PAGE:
People my phone on silent if you're 97 what an absolute nightmare. Yeah, gone. full blown
Street. It's not a hype sneaker brand or anything like that. So it was like cool. I want to play in this space now. So let me just do this for myself. And as soon as that mental shifts happen, you know, I got into the class and So I actually applied for colour materials because that's, you know, one of my strengths. So I went to the class I was three weeks in Portland, they flew. They paid for, you know, all the combination. And in the class it was with footlocker and a six. And so they put you in groups of three. We went through and one of my guys got kicked out, because he was mentally a little bit unstable.
which plays well for reality show. I guess they make it.
This wasn't a reality show.
This wasn't even in the point.
Yeah. No. So this was just the first masterclass
and so, certain type of person like I guess you're getting the Yeah, there is the creator sort of persona that you can imagine it is it a bit like that, where you end up with just a bunch of creative directors in the room butting heads, pretty much. Yeah,
yeah, they, they, they have a marketing the business. So it's business and marketing. Then there's a column materials designer, and then there's a actual designer.
So column materials is So the colour of the shirt and then like material
is like what is that? She's very insightful.
It's almost like picking between like ah like how many different materials could you use in a shoe like
so many millions you know I think the thing about colour materials is that the reason why I love it so much is because I have a holistic view to design and go well the coloured materials actually dictates the storey and the feeling and then how that translates to a shoe and actually informs the design and so for me I guess yeah, I'm not just picking colours and materials I'm like going okay what's it you know, working with because I have the business experience and footwear design and the car materials I try to have a holistic view and so that would that I think really worked you know in both so we I end up winning the competition even with a one man down with I want a six and footlocker so that launched with them. And like it sold sold out in a day, which was awesome. It was a global Release and so then pencil reached out with our Hey, we're going to do a reality TV show I would love for you to apply and said that's how that all happen. So originally it was just meant to be three weeks yeah and then I get you know the knock on the shoulder going Hey, please apply for a reality TV show and for me I had no desire to do that.
The best people for TV though Yeah, it's like the people that fight missile 97 he doesn't like talking
Yeah, I think you should set him up next time.
what's what's the application process for reality TV hence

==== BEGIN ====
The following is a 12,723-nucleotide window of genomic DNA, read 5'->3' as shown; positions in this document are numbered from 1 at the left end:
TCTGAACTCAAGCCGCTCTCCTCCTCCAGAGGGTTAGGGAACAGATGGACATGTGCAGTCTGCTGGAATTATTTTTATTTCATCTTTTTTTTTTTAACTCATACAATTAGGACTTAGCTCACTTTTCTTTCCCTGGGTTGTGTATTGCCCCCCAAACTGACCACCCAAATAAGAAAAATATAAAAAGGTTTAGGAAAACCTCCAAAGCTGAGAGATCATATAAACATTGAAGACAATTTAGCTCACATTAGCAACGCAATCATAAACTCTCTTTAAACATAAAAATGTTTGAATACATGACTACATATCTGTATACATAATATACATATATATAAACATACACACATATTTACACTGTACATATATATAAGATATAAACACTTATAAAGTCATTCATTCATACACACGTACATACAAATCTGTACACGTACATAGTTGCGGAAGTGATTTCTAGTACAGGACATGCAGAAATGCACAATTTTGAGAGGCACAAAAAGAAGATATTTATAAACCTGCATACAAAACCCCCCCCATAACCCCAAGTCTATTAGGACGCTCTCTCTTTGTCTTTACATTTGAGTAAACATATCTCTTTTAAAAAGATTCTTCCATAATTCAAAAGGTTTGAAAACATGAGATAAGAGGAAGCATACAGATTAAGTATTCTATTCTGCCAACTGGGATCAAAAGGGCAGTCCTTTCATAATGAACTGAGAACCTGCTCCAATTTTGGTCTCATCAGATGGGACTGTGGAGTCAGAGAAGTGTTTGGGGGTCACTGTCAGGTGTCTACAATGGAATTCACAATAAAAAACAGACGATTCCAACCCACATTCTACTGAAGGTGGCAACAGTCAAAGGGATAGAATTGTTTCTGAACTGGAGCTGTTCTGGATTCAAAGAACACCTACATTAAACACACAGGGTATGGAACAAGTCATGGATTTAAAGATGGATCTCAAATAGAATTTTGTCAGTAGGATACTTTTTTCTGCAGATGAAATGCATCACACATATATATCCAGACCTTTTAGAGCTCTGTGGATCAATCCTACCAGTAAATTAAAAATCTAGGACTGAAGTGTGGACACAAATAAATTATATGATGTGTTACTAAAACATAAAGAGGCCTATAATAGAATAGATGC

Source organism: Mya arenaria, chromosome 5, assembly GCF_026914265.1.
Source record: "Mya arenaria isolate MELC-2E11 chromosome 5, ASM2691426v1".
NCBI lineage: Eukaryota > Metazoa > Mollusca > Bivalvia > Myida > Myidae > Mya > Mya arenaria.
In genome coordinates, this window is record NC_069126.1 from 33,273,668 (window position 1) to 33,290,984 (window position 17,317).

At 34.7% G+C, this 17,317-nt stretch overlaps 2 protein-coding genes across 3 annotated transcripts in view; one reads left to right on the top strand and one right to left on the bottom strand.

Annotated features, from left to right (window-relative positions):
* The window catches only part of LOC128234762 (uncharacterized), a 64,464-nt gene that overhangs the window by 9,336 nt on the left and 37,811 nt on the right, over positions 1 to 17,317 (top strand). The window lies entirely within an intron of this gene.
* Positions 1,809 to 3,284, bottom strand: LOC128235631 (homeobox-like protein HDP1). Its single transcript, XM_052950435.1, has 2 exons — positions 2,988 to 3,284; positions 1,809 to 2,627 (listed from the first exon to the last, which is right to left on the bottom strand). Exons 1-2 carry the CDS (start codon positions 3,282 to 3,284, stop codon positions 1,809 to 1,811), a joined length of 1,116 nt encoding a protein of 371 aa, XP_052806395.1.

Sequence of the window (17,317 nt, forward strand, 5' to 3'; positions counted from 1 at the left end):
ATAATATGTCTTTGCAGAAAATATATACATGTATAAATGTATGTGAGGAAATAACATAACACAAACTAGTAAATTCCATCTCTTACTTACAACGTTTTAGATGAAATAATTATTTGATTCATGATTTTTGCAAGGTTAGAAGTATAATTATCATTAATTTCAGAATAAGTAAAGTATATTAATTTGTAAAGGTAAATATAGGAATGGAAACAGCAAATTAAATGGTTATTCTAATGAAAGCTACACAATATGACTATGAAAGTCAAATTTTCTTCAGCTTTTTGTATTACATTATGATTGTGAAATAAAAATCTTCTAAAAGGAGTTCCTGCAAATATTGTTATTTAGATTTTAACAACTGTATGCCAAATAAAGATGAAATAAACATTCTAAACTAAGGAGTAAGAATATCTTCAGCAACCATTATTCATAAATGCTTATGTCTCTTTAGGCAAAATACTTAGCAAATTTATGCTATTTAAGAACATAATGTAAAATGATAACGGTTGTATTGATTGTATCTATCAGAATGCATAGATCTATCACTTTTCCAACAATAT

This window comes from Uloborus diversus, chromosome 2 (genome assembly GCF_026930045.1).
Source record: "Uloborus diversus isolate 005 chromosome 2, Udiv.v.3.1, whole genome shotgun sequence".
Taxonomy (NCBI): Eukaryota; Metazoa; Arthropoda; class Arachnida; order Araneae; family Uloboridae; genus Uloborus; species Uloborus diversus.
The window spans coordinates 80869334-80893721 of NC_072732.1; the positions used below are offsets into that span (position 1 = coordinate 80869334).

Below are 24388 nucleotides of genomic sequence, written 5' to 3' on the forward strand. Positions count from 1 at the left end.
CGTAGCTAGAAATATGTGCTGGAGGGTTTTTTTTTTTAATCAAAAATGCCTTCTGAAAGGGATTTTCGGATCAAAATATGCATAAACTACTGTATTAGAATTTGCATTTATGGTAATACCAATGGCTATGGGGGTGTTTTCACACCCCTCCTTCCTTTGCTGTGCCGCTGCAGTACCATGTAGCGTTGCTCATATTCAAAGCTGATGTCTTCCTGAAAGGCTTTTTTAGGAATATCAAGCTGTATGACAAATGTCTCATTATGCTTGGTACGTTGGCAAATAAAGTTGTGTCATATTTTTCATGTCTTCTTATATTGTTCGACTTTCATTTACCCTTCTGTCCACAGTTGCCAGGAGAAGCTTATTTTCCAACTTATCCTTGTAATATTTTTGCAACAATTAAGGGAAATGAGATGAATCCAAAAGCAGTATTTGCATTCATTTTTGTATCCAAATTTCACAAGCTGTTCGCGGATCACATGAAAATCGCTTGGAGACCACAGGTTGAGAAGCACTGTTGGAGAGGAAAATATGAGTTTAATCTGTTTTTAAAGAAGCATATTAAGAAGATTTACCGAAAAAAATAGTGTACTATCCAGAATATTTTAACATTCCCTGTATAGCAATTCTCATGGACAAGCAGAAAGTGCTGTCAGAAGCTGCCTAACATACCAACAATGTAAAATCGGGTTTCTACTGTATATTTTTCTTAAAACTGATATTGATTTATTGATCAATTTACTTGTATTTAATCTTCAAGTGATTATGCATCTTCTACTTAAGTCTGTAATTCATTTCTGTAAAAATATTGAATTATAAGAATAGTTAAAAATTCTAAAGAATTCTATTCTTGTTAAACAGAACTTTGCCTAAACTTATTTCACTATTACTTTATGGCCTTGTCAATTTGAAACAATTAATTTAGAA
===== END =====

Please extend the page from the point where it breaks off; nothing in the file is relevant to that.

crazy crazy intense like
it was a song was called licence for lace up the ultimate sneaker design channel and it was was it always a YouTube original or was it made and then sold to YouTube? Yeah, yeah,
it was. So it was the the guy who ran the whole project was the guy who did America's Next Top Model. So I mean, you what he's doing. Yeah, it's been running that ever since. And my the word is that was meant to be sold to Fox. Which would have been great for us. But then YouTube was trying to launch a YouTube channel and obviously paid more and that was the start of the thing not really working to be honest you know they put a lot of money into it and they had you know all the right people associated to it you know, like that crazy celebrities and the head you know data so added s really sort of back the whole thing
is it because like I was writing the comments, and it's like a snake afraid community, a certain type yet very sort of like, there's all these like status games that are playing and it's just like people calling out like if I can get in behind everyone and what sort of stuff was that? Were you used to that world? Have you had you experienced that?
I mean, I wasn't so deep into the sneaker world until I started pencil. You know, I always appreciated sneakers, you know, the Jordans back in the day it was like my first love for sneakers. And so, I mean, I had known a bit about I think the the show What they tried to do was go a little bit too wide, they tried to get a bit they tried to get everyone and I think the sneaker world, it's got to be super authentic, right? You gotta be super dialled in. And I don't think they sort of achieved that. And that's probably why it didn't work.
So you got your, you know, the the place where you feel most comfortable. I could imagine designing and yeah, and being your creative self. And then to have a crew on top of what was the most confronting thing about having your space where you love and you can do anything? Yeah, and then that
it's super weird at first, like, you know, there's there was seven full time cameras on you, man cameras, there's hidden cameras everywhere, hidden mics everywhere.
And then you've got people that have been hand picked to mess with you.
Like the I mean, they have talent like everyone that was like super talented. But I think the way that they've put the groups together and the way that everything happens, you know, there's a lot that the show doesn't show you because they were Trying to stay quite professional and give you the best leg up. But you know, there's a lot of stuff that happened behind the doors. And I think that because you, your group went on to win the competition. Do you think that, given how produced these things are? Do you think that you guys are actually engineered to win all along? No. No, yeah, definitely not.
And so from a narrative point of view, what's the Yeah, what were the different storeys that they were focused? Like, what was the reality of what was happening? And what was some of the things that they would pick up? Yeah, so